A stone fortress with blue sky behind

One of the Algarve’s most visited monuments, the Ponta da Bandeira Fort, has been closed for over a year. The local authority wants to restore it so that it can once again bear witness to the Portuguese discoveries.

Overlooking the charismatic Praia da Batata, the Ponta da Bandeira Fort is one of the best preserved 17th century military structures in the region. It didn’t escape the 1755 earthquake unscathed, but was rebuilt soon after. It is now awaiting intervention for the first time in 22 years.

"The fort is very exposed to all the erosion from the wind and the sea and requires continuous maintenance. These maintenance works last took place between 2002 and 2003 on the entire upper floor," Elena Morán, an archaeologist at the Dr. José Formosinho Museum, explained to SIC.

The wall, built to counteract the advances of the sea – which is not always calm – continues to fulfill its original purpose. The damage caused by erosion is undeniable, although it does not yet pose a threat to the foundations.

The Ponta da Bandeira Fort was a transit point for more than 40,000 annual visitors before the pandemic. At the time, it was the second most visited monument in the city. It houses several themed rooms, which are due to host exhibitions again from March.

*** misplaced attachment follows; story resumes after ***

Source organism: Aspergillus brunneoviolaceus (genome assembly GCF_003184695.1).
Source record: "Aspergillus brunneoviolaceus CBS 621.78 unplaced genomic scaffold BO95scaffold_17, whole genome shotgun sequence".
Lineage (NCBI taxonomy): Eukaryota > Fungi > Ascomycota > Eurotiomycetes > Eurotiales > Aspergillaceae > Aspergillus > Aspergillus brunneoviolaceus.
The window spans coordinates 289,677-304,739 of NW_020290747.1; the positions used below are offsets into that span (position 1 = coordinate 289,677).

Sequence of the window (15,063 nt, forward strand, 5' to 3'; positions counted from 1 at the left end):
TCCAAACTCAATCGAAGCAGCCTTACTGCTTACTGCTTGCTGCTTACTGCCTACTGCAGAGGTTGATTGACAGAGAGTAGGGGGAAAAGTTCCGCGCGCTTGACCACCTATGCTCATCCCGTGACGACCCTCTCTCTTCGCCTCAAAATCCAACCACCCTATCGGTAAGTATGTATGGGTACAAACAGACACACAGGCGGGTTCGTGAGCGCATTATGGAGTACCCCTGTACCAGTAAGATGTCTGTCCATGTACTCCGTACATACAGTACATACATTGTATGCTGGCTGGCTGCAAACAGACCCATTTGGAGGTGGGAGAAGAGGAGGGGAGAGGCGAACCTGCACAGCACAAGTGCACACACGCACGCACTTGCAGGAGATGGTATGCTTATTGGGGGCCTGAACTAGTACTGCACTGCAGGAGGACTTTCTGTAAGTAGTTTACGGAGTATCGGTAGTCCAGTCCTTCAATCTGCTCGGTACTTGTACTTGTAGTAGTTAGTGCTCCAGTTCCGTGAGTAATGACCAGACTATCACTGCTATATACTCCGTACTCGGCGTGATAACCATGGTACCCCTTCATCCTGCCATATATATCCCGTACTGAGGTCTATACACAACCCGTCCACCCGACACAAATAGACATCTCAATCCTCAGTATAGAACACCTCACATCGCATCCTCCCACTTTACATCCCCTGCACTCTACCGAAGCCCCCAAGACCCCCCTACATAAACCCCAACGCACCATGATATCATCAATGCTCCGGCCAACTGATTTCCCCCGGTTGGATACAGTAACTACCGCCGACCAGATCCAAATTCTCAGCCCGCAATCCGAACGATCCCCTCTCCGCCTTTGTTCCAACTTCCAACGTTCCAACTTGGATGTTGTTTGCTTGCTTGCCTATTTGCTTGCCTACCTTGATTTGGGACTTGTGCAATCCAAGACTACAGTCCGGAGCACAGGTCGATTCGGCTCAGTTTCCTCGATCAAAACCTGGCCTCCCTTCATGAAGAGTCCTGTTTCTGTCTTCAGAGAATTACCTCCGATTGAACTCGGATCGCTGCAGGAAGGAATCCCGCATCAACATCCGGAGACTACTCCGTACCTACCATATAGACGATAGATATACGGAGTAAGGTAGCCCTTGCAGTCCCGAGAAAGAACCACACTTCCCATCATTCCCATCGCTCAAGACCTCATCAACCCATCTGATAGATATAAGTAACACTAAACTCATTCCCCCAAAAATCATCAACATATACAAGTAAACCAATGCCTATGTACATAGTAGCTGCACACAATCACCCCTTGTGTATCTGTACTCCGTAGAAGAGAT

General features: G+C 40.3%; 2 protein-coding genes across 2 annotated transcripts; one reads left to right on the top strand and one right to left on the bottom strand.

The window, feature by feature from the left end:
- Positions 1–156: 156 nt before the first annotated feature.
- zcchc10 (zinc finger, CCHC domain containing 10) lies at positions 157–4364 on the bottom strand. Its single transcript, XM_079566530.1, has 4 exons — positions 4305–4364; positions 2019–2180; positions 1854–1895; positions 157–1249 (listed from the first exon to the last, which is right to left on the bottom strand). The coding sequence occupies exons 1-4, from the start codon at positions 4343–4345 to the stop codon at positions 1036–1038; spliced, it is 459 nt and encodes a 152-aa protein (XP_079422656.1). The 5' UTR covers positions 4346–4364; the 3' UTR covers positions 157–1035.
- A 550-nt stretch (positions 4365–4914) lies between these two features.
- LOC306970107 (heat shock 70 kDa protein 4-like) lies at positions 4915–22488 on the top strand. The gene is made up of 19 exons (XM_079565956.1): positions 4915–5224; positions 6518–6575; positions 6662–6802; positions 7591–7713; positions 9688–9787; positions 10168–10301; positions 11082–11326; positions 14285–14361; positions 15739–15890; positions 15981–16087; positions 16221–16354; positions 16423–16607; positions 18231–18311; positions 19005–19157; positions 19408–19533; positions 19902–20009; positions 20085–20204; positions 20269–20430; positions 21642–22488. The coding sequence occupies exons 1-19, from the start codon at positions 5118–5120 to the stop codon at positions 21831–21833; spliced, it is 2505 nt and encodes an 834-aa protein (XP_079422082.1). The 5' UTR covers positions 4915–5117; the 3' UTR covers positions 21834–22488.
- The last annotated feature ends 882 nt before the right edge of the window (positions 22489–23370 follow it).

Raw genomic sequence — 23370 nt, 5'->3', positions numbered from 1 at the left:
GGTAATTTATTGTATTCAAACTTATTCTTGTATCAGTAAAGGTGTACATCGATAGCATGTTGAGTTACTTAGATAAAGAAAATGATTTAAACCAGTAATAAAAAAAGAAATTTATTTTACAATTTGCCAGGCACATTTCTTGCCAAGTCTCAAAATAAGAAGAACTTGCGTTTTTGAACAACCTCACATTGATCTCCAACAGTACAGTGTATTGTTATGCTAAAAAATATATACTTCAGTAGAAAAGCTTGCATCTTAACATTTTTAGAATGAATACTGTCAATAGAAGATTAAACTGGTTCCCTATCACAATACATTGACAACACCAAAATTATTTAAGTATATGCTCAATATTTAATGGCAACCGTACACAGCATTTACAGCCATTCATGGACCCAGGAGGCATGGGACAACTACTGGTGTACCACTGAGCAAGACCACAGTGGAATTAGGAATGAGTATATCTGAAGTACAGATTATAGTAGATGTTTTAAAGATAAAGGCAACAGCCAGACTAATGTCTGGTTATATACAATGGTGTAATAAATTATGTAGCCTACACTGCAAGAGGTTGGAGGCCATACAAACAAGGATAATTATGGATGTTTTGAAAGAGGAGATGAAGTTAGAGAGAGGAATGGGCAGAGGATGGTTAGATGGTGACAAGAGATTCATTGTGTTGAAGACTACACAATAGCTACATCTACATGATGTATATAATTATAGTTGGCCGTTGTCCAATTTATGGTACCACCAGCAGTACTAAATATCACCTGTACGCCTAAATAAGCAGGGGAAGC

“O que está previsto é requalificar este edifício para o adaptar a um núcleo museológico do museu de Lagos que terá como tema “Lagos e o mar” e que nos vai permitir abordar vários aspetos para além da praça de guerra de Lagos e da importância da defesa da costa na jurisdição desta praça, que abrangia desde Aljezur até Portimão. E nomeadamente, todo o uso das armações de pesca, das pescas artesanais e, mais recentemente, das indústrias conserveiras”, avançou Elena Morán.

The Municipality of Lagos is about to launch a study to assess the structural deficiencies of this Public Interest Building. The work is part of the Algarve’s Regional Priority Interventions Plan, but restoration work will only go ahead once a diagnosis has been made. Until then, the aim is to bring tourists back to this fort-museum, which has been inactive since 2022.